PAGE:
Vancouver is no stranger to the momentum of its tech start-up community or the constant electric buzz around announcements like the arrival of e-commerce beast, Amazon. Step a foot outside of the British Columbian dashed borders and the conversations and excited banter calm to near whispers. “I love Vancouver, it’s one of the cities I most love to visit,” expresses Twilio’s Developer Evangelist, Carter Rabasa, “but I also think the developer and start up communities is totally amazing and sadly unappreciated outside of Vancouver.”
Having built successful events such as Cascadia JS, Rabasa decided to create the discussion of Vancouver’s booming IT community from outside its local borders. From his base in Seattle, Washington, Rabasa rounded up, fueled and connected a list of tech events, creating the first ever Vancouver Developer Week.
“I don’t care where you live now,” laughed Rabasa, “if you’re a developer and you’re considering moving to either the Pacific Northwest or Canada, I want you to think differently about Vancouver from what you’ve seen on Vancouver Developer Week.”
Running from November 11 to 17, Vancouver Developer Week features workshops, speaking events and hackathons on a dominatingly local level. “The word workshop sounds really boring, like what is that, school? But everything in those events is going to be amazing.” Rabasa smiled, “we have a very rich array. I’m very excited about it.” With a full list of events like Vancouver Dev Week Kickoff on November 12 and Angel Hack 2013 falling on November 16, Vancouver Developer Week aims to keep that list growing. “If your event falls in the vicinity of Vancouver Developer Week I would be more than happy to add it,” Rabata stressed. “I’m using the word week but in its broadest sense.”
The potential results for the marathon of events featured in Vancouver Developer Week are riveting, one being the elimination of programming barriers that developers around the community would most usually face.
“The idea of a developer community is almost a kind of a false notion,” Rabasa explained. “Different developers use different programming languages, so if one person uses Ruby and another is using Python it’s actually possible that these two people will never meet in real life. One of the cool things about Vancouver Developer Week is that it will bring these people together. It doesn’t matter which tools you use, just come and meet awesome people.”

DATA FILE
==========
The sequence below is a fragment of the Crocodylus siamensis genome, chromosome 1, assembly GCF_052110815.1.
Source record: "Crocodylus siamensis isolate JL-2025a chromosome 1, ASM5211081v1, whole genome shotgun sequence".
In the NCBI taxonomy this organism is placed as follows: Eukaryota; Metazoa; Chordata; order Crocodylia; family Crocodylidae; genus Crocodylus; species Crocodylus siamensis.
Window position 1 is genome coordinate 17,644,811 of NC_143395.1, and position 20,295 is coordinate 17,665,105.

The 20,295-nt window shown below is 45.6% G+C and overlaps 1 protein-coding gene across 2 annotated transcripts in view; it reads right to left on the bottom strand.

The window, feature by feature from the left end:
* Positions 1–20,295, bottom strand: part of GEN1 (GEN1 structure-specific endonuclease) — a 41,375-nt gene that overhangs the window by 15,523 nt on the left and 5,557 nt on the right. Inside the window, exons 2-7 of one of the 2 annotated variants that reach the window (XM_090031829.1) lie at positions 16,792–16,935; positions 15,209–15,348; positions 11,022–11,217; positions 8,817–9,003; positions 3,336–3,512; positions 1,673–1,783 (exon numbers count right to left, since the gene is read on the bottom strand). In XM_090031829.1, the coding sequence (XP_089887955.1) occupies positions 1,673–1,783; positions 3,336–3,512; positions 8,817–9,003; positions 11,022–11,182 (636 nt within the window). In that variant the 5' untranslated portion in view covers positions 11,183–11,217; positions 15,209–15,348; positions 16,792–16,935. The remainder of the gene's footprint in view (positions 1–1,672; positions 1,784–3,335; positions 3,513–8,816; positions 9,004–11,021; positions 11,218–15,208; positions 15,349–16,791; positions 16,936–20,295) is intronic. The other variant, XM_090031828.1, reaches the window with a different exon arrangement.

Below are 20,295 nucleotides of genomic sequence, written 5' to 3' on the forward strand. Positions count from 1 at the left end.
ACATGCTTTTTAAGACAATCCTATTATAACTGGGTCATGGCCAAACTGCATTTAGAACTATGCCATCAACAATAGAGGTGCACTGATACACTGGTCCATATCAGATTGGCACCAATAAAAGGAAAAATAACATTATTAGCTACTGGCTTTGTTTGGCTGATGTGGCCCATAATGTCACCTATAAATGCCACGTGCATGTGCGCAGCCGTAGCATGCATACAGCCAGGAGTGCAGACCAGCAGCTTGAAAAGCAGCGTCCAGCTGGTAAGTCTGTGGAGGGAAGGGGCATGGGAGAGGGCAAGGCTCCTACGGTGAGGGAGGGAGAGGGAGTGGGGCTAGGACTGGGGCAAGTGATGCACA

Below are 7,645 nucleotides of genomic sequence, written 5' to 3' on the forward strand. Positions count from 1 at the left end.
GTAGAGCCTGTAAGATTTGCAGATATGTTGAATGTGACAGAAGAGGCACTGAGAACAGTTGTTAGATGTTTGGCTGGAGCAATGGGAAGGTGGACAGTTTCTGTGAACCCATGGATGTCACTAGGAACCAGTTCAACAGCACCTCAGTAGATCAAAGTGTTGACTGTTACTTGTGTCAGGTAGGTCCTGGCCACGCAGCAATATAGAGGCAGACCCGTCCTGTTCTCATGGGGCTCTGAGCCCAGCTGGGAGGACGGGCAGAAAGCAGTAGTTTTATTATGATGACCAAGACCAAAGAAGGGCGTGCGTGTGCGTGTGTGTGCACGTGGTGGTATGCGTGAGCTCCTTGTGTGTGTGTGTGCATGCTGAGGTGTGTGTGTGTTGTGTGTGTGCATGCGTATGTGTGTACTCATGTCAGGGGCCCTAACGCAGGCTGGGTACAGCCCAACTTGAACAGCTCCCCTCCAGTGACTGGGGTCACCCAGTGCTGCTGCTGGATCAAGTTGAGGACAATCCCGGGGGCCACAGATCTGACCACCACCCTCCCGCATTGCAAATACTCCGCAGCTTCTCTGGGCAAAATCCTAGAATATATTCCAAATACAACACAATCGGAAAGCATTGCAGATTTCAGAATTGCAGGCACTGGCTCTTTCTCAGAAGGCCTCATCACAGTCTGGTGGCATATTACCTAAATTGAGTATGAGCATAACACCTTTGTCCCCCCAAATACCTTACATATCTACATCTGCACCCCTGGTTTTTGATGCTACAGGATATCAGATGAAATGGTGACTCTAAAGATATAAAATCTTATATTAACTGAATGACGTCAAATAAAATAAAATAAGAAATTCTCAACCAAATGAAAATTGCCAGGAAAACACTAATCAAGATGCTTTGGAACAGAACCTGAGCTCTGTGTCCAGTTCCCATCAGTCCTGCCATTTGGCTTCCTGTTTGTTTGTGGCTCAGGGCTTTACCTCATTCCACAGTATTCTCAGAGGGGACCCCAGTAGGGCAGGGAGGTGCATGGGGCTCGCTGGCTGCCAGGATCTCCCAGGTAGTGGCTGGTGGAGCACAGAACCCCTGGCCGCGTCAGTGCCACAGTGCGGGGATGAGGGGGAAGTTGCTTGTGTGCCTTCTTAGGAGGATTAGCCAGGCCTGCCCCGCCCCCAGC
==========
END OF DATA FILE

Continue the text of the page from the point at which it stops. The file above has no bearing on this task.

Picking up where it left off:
When: November 11 – 17
Where: Various, including UBC Robson Square and The Imperial
Website: List of events at vancouver.devweek.org.
Seeing the first-hand growth in Seattle with his experiences at Microsoft, the parallels between Vancouver and its US counterpart are easy to draw. “In a lot of ways Vancouver is ahead of Seattle,” Rabasa emphasized. “Seattle has a lot of things Vancouver doesn’t. It has these anchor companies that elevate them literally in terms of economic might, but Seattle has a pretty fragmented developer community. It didn’t feel like there was a single person I could talk to, or a single website I could go to that had its finger on the pulse.”
With the likes of Launch Academy and the growing popularity around shared workspaces, creating direct interactions between new and small IT companies in and around the Lower Mainland, the interconnectedness of the growing community has an inevitable drive that connects the city like a vein.
“I feel like Vancouver is better, there’s a small number of people I can talk to and go ‘Hey! What are the high quality meet ups, where the developer focused events, when’s the next hackaton?’ I feel like the people have a better community to pull people together for events.”
With sponsors like Google and Unbounce, the confidence in the continuation of Vancouver Developer Week look clear. “Next year I would love to see 20 events and I think that’s totally possible,” Rabasa revealed. “It’s easy to imagine it being twice as big next year.”
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